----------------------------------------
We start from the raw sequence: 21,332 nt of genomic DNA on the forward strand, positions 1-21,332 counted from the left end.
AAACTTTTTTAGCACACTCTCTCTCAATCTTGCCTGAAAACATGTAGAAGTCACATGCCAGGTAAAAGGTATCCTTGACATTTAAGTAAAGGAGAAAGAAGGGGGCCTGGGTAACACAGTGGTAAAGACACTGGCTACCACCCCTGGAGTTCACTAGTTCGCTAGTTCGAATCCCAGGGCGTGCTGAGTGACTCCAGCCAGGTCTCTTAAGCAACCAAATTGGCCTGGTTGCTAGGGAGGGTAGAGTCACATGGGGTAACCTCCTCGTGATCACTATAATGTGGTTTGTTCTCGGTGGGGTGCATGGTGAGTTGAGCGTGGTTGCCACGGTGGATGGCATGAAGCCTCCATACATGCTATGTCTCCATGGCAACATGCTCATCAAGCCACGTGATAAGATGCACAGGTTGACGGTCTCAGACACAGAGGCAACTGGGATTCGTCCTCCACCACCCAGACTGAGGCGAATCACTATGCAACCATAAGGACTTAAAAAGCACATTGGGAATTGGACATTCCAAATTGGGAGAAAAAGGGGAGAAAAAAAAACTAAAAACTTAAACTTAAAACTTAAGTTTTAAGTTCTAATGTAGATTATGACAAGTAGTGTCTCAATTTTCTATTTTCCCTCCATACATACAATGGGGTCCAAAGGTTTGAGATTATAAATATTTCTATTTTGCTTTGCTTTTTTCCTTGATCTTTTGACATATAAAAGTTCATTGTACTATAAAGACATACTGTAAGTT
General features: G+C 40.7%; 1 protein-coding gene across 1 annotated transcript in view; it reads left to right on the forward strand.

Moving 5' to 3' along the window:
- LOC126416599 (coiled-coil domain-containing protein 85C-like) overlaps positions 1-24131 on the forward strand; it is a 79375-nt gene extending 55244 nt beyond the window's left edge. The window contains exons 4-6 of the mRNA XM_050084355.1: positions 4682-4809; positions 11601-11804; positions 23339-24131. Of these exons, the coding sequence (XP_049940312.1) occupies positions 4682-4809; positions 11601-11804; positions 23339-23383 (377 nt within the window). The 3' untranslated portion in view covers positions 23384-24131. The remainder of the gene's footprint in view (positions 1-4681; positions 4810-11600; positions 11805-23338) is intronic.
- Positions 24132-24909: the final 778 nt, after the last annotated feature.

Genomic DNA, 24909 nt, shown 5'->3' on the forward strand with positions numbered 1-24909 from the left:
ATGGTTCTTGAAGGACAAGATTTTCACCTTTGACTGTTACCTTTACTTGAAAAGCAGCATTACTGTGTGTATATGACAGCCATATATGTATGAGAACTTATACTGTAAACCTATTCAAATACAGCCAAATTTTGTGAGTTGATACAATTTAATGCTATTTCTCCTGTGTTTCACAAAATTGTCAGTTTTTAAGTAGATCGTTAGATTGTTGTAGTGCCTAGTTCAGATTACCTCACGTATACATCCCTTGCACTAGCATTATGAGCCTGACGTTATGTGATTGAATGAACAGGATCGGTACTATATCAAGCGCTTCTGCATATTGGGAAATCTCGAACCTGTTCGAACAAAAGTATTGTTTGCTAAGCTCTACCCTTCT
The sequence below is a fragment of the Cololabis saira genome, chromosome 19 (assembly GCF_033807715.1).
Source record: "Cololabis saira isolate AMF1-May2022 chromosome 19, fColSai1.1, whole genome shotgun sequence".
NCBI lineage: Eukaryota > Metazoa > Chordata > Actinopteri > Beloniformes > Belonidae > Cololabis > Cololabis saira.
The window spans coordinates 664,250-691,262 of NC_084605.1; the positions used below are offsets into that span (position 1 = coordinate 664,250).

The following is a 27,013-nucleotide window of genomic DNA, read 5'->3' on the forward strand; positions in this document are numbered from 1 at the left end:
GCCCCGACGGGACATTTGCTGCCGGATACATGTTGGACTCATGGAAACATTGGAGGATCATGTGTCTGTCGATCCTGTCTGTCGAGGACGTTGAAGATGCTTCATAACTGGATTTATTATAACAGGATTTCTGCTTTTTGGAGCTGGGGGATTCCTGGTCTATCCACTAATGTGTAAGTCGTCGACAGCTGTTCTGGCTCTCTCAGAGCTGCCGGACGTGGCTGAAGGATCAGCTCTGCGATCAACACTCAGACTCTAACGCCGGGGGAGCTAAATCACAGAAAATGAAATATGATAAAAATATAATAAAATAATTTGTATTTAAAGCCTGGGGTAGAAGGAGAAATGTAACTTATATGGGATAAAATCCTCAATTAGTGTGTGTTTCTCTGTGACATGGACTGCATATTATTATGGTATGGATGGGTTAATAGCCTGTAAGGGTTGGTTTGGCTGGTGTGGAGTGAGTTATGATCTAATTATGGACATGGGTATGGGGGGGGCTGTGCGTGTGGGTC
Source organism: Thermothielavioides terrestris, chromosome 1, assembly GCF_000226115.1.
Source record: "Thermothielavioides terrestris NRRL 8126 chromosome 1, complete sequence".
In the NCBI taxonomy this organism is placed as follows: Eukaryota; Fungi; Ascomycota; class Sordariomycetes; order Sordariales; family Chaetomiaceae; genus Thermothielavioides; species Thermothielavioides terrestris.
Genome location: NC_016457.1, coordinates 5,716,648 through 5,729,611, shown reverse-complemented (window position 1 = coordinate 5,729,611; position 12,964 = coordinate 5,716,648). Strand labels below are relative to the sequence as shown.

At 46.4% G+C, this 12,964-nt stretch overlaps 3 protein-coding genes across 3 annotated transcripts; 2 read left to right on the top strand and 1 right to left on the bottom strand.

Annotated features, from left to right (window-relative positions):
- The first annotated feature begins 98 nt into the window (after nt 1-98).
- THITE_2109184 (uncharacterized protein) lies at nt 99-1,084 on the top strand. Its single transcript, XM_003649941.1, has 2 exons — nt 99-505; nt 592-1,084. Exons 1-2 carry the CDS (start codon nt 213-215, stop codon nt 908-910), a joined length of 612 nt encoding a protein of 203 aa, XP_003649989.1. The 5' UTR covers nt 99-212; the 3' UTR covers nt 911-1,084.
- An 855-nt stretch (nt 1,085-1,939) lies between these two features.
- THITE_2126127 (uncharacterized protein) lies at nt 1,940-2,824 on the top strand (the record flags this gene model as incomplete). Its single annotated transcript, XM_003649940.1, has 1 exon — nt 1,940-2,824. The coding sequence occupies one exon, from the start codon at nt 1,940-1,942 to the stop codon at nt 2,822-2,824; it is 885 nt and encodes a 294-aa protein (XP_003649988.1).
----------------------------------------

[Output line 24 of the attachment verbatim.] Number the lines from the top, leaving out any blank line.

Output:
- THITE_2126127 (uncharacterized protein) lies at nt 1,940-2,824 on the top strand (the record flags this gene model as incomplete). Its single annotated transcript, XM_003649940.1, has 1 exon — nt 1,940-2,824. The coding sequence occupies one exon, from the start codon at nt 1,940-1,942 to the stop codon at nt 2,822-2,824; it is 885 nt and encodes a 294-aa protein (XP_003649988.1).